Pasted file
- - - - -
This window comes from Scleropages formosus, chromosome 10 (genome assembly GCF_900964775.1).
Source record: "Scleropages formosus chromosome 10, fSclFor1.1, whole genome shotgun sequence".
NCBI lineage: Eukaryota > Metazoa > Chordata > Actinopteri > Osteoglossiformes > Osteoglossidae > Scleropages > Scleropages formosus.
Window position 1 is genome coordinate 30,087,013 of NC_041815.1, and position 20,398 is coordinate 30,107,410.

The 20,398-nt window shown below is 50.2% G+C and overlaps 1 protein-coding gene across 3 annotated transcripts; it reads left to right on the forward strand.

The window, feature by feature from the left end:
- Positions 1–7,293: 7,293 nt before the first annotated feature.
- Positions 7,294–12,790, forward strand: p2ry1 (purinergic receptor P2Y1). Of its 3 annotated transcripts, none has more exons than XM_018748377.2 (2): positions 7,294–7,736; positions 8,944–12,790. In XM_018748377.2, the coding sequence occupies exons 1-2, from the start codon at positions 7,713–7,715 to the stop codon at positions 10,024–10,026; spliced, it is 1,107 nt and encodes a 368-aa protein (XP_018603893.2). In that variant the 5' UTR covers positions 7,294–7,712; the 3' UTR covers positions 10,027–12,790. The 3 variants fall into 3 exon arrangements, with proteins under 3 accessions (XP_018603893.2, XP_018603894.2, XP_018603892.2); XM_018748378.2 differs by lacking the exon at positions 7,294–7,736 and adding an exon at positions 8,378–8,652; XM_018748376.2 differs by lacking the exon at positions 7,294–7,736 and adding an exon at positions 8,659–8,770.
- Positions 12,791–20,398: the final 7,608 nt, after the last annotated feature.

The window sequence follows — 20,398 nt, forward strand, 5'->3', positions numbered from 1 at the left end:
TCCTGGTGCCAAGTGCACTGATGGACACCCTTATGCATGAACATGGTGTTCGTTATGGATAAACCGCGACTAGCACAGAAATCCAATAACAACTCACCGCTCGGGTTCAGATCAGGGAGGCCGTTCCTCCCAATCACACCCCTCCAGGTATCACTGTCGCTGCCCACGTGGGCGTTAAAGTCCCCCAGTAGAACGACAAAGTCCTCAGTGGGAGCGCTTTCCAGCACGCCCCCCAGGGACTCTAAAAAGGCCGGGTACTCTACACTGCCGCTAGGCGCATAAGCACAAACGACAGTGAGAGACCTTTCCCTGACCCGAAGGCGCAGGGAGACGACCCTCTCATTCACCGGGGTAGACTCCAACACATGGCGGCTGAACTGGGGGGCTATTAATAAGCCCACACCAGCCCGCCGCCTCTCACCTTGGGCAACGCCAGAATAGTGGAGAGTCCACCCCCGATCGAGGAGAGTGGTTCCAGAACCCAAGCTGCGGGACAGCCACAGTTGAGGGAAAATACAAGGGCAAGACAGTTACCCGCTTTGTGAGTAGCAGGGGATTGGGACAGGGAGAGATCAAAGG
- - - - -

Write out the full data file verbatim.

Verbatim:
This window comes from Scleropages formosus, chromosome 10 (genome assembly GCF_900964775.1).
Source record: "Scleropages formosus chromosome 10, fSclFor1.1, whole genome shotgun sequence".
NCBI lineage: Eukaryota > Metazoa > Chordata > Actinopteri > Osteoglossiformes > Osteoglossidae > Scleropages > Scleropages formosus.
Window position 1 is genome coordinate 30,087,013 of NC_041815.1, and position 20,398 is coordinate 30,107,410.

The 20,398-nt window shown below is 50.2% G+C and overlaps 1 protein-coding gene across 3 annotated transcripts; it reads left to right on the forward strand.

The window, feature by feature from the left end:
- Positions 1–7,293: 7,293 nt before the first annotated feature.
- Positions 7,294–12,790, forward strand: p2ry1 (purinergic receptor P2Y1). Of its 3 annotated transcripts, none has more exons than XM_018748377.2 (2): positions 7,294–7,736; positions 8,944–12,790. In XM_018748377.2, the coding sequence occupies exons 1-2, from the start codon at positions 7,713–7,715 to the stop codon at positions 10,024–10,026; spliced, it is 1,107 nt and encodes a 368-aa protein (XP_018603893.2). In that variant the 5' UTR covers positions 7,294–7,712; the 3' UTR covers positions 10,027–12,790. The 3 variants fall into 3 exon arrangements, with proteins under 3 accessions (XP_018603893.2, XP_018603894.2, XP_018603892.2); XM_018748378.2 differs by lacking the exon at positions 7,294–7,736 and adding an exon at positions 8,378–8,652; XM_018748376.2 differs by lacking the exon at positions 7,294–7,736 and adding an exon at positions 8,659–8,770.
- Positions 12,791–20,398: the final 7,608 nt, after the last annotated feature.

The window sequence follows — 20,398 nt, forward strand, 5'->3', positions numbered from 1 at the left end:
TCCTGGTGCCAAGTGCACTGATGGACACCCTTATGCATGAACATGGTGTTCGTTATGGATAAACCGCGACTAGCACAGAAATCCAATAACAACTCACCGCTCGGGTTCAGATCAGGGAGGCCGTTCCTCCCAATCACACCCCTCCAGGTATCACTGTCGCTGCCCACGTGGGCGTTAAAGTCCCCCAGTAGAACGACAAAGTCCTCAGTGGGAGCGCTTTCCAGCACGCCCCCCAGGGACTCTAAAAAGGCCGGGTACTCTACACTGCCGCTAGGCGCATAAGCACAAACGACAGTGAGAGACCTTTCCCTGACCCGAAGGCGCAGGGAGACGACCCTCTCATTCACCGGGGTAGACTCCAACACATGGCGGCTGAACTGGGGGGCTATTAATAAGCCCACACCAGCCCGCCGCCTCTCACCTTGGGCAACGCCAGAATAGTGGAGAGTCCACCCCCGATCGAGGAGAGTGGTTCCAGAACCCAAGCTGCGGGACAGCCACAGTTGAGGGAAAATACAAGGGCAAGACAGTTACCCGCTTTGTGAGTAGCAGGGGATTGGGACAGGGAGAGATCAAAGG